I don’t know what you are talking about. I didn’t pay for the baggage after I bought the ticket. The price quoted on the website is without baggage, then you have to pay extra if you want the check in baggage as an option. Payment for is made after you decide whether you want check in baggage or not. My point was, in the past, you always had at least some check in baggage included in the basic fare on a long haul flight. Now it’s an option for which you have to pay extra.

-1 ( +1 / -2 )

Not especially recently - but over the years I've been amazed at how much some (a few?) passengers carry on board.

8 years ago on reaching my and wife's seat I was surprised to find the locker above chock full. I asked the lady seated by the window if this was all hers - she said no.

I asked politely in Japanese whose bags were these. after a few secs a guy in the opposite middle row seat said they were his. I said this locker is for these seats.

He was in part of a party of about 6 and I suspect they had filled up a number of lockers. I took out 1 big sports type bag and handed it to him and put my back-pack in.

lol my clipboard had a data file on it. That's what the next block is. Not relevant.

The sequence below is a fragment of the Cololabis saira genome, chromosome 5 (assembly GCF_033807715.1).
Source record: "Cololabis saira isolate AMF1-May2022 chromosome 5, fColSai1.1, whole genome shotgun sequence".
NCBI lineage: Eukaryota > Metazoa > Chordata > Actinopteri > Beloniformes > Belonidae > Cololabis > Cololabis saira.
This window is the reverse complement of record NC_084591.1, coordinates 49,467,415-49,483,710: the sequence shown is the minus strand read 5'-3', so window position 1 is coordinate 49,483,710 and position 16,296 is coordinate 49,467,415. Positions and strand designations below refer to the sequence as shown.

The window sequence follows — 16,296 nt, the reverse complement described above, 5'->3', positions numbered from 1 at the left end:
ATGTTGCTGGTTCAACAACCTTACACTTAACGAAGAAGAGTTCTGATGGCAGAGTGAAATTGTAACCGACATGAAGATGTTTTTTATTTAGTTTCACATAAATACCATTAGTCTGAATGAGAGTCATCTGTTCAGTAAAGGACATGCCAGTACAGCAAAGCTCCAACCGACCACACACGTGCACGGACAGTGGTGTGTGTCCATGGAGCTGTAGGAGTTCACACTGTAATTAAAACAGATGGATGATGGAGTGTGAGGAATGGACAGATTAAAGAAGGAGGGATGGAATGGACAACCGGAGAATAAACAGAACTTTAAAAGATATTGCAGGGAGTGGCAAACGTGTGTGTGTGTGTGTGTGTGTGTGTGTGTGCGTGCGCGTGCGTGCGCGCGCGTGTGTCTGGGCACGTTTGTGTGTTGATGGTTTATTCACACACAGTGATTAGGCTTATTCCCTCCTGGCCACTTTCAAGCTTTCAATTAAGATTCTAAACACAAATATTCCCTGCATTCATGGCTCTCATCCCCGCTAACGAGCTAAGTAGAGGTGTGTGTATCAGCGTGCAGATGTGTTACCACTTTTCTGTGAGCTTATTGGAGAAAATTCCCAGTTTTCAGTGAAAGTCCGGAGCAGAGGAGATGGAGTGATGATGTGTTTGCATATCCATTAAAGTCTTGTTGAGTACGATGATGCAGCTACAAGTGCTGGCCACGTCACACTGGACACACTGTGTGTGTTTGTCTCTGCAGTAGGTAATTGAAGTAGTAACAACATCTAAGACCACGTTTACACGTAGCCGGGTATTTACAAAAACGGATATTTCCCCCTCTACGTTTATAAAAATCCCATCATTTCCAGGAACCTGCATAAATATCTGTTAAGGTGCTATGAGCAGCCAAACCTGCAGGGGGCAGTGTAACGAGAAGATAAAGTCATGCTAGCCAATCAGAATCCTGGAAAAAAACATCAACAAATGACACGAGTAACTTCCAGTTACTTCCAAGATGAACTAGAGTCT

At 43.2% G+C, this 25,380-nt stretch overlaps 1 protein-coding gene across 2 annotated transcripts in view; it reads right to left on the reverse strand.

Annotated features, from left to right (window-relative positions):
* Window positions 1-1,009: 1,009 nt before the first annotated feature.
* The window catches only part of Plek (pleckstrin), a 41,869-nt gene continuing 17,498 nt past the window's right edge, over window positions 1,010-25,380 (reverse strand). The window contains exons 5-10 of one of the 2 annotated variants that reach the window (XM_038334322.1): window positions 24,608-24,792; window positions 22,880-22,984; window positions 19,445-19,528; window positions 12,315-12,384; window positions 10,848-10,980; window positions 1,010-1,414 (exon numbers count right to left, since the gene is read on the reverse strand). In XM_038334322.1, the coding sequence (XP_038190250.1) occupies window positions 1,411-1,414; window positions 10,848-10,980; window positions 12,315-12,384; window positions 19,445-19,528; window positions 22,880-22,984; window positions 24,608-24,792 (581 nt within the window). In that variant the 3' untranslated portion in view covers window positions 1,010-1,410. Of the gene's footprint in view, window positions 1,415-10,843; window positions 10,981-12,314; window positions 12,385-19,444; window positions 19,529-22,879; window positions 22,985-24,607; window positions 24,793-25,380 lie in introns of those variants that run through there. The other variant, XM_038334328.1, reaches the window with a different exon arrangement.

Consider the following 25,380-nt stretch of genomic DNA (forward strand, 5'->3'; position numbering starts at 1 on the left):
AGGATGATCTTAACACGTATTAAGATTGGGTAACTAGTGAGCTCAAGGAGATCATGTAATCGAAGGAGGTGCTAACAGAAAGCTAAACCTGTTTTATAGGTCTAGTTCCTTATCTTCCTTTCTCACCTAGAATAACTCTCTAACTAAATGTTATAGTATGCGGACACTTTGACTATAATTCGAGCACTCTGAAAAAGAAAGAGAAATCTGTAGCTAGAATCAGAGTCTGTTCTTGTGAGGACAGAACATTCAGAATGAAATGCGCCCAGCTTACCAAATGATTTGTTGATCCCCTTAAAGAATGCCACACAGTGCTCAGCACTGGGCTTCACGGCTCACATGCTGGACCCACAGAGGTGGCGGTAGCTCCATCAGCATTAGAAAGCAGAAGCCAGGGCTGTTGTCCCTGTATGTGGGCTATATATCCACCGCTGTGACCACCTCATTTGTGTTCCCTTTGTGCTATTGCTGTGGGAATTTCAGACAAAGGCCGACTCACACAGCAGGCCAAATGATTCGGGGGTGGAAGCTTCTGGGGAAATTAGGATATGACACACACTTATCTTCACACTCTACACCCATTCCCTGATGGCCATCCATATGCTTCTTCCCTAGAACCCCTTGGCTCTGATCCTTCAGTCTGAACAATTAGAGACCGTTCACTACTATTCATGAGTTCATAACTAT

I said I'm sorry. He never said a word - just a little bit of a panicked look.

Case resolved calmly.

-2 ( +1 / -3 )

Just bought two tickets for my mum and her partner to travel to Japan the other day with KLM. If you want to check in any bags at all they charge about 15000 yen per baggage. As they are coming on a two-week trip, we had to get it, but if it was a shorter trip, I think most would just try to squeeze it all in their carry-on to try to save on the already extortionate ticket prices.

-2 ( +0 / -2 )